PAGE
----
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MMWR Surveill Summ. 2006 May 19;55(3):1-56.

Youth tobacco surveillance--United States, 2001-2002.

Author information

  • 1Office on Smoking and Health, National Center for Chronic Disease Prevention and Health Promotion, CDC, USA.

Abstract

PROBLEM/CONDITION:

Cigarette smoking is the leading preventable cause of death in the United States, accounting for approximately 440,000 deaths each year. The prevalence of cigarette smoking nationwide among high school students (grades 9-12) increased during the 1990s, peaking during 1996-1997, and then declined. Approximately 80% of tobacco users initiate use before age 18 years. An estimated 6.4 million children aged <18 years who are living today will die prematurely as adults because they began to smoke cigarettes during adolescence. The annual health-related economic cost associated with tobacco use exceeds 167 billion dollars. Because of these health and economic consequences, CDC has recommended that states establish and maintain comprehensive tobacco-control programs to reduce tobacco use among youth.

REPORTING PERIOD:

This report covers data collected during January 2001-December 2002.

DESCRIPTION OF THE SYSTEM:

The National Youth Tobacco Survey (NYTS) and state youth tobacco surveys (YTS) were developed to provide states with data to support the design, implementation, and evaluation of comprehensive tobacco-control programs. NYTS is representative of middle and high school students in the 50 states and the District of Columbia. During spring 2002, a total of 26,149 students in 246 schools completed NYTS questionnaires. Weighted data for the YTS were achieved by 13 states in 2001 and by 20 states in 2002; state sample sizes varied (range: 982-38,934). This report summarizes data from the 2002 NYTS and the 2001 and 2002 YTS.

RESULTS AND INTERPRETATION:

Findings from the 2002 NYTS indicate that current use of any tobacco product ranged from 13.3% among middle school students to 28.2% among high school students. Cigarette smoking was the most prevalent form of tobacco use, with 9.8% of middle school students and 22.5% of high school students reporting that they currently smoke cigarettes. Cigar smoking was the second most prevalent form of tobacco use, with 6.0% of middle school students and 11.6% of high school students reporting that they currently smoke cigars. Among current cigarette smokers, 41.8% of middle school students and 52.0% of high school students reported that they usually smoke Marlboro cigarettes. Black middle school and high school students who smoke were more likely to smoke Newport cigarettes than any other brand (58.3% and 66.8%, respectively). Among middle school students aged <18 years, 75.9% were not asked to show proof of age when they bought or tried to buy cigarettes, and 63.4% were not refused purchase because of their age. Among high school students aged <18 years, 58.5% were not asked to show proof of age when they bought or tried to buy cigarettes, and 60.6% were not refused purchase because of their age. Nearly half (49.6%) of middle school students and 62.1% of high school students who smoke reported a desire to stop smoking cigarettes, with 55.4% of middle school students and 53.1% of high school students reported having made at least one cessation attempt during the 12 months preceding the survey. Among students who have never smoked cigarettes, 21.3% of middle school students and 22.9% of high school students were susceptible to initiating cigarette smoking in the next year. Exposure to secondhand smoke (i.e., environmental tobacco smoke) was high. During the week before the survey, 1) 88.3% of middle school students and 91.4% of high school students who currently smoke cigarettes and 47.1% of middle school students and 53.3% of high school students who have never smoked cigarettes were in the same room with someone who was smoking cigarettes; 2) 81.7% of middle school students and 83.7% of high school students who currently smoke cigarettes and 31.5% of middle school students and 29.1% of high school students who have never smoked cigarettes rode in a car with someone who was smoking cigarettes; and 3) 71.5% of middle school students and 57.5% of high school students who currently smoke cigarettes and 33.3% of middle school students and 29.9% of high school students who have never smoked cigarettes lived in a home in which someone else smoked cigarettes. Media and advertising influence was also noted, with 58.1% of middle school students and 54.9% of high school students who currently use tobacco and 11.0% of middle school students and 13.7% of high school students who have never used tobacco reporting that they would wear or use an item with a tobacco company name or logo on it. Although 84.6% of middle school students and 91.2% of high school students had seen or heard antismoking commercials on television or radio, 89.9% of middle school students and 91.3% of high school students also had seen actors using tobacco on television or in the movies.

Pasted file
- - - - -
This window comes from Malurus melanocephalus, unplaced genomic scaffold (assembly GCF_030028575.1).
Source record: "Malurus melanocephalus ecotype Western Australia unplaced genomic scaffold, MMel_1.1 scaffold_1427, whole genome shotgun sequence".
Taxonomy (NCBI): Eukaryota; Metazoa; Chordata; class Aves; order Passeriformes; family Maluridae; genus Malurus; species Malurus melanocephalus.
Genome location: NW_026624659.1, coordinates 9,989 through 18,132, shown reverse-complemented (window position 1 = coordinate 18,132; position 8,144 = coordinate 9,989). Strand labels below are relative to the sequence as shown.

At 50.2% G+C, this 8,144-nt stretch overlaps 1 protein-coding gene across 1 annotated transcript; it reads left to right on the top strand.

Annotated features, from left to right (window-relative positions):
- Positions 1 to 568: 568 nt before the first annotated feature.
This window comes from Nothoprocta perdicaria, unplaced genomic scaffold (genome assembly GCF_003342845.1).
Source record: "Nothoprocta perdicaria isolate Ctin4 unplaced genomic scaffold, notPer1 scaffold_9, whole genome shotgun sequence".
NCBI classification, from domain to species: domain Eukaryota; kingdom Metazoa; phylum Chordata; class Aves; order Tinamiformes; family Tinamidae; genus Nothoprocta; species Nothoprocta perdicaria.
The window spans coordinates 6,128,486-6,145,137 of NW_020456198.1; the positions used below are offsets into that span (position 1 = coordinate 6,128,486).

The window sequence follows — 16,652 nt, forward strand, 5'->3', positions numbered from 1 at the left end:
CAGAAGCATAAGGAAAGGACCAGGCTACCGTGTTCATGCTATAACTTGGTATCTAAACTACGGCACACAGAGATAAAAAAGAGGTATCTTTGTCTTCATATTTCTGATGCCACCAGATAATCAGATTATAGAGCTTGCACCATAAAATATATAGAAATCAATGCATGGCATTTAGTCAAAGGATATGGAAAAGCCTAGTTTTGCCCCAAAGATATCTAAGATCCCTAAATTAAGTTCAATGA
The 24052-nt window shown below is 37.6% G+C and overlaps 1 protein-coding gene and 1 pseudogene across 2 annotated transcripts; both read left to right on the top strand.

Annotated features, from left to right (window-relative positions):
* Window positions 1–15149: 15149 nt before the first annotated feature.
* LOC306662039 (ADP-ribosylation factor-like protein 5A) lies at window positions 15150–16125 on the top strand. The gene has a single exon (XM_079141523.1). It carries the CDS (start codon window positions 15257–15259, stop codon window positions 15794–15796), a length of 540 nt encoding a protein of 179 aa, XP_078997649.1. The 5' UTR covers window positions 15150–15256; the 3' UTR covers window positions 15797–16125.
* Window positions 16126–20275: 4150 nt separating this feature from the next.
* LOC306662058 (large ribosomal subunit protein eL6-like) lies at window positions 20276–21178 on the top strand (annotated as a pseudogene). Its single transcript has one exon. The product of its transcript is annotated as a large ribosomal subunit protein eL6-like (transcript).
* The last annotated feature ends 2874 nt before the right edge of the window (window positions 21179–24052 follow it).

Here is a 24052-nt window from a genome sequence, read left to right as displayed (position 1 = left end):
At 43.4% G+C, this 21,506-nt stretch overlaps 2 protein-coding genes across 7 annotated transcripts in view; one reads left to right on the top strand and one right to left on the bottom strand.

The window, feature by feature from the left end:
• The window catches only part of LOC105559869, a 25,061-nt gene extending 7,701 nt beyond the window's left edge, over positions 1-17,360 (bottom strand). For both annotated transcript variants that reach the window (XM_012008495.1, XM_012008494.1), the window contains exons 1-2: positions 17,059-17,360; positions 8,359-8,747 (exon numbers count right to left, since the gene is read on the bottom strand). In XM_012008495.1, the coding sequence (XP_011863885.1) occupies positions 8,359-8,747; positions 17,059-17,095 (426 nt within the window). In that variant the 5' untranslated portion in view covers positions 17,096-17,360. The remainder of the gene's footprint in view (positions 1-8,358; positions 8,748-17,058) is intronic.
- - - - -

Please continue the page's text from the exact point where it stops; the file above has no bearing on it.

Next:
PUBLIC HEALTH ACTIONS:

Health and education officials use YTS and NYTS data to plan, evaluate, and improve national and state programs to prevent and control youth tobacco use. States can use these data in presentations to their state legislators to demonstrate the need for funding comprehensive tobacco-control programs, including tobacco cessation and prevention programs for youth.

PMID:
16708059
[PubMed - indexed for MEDLINE]
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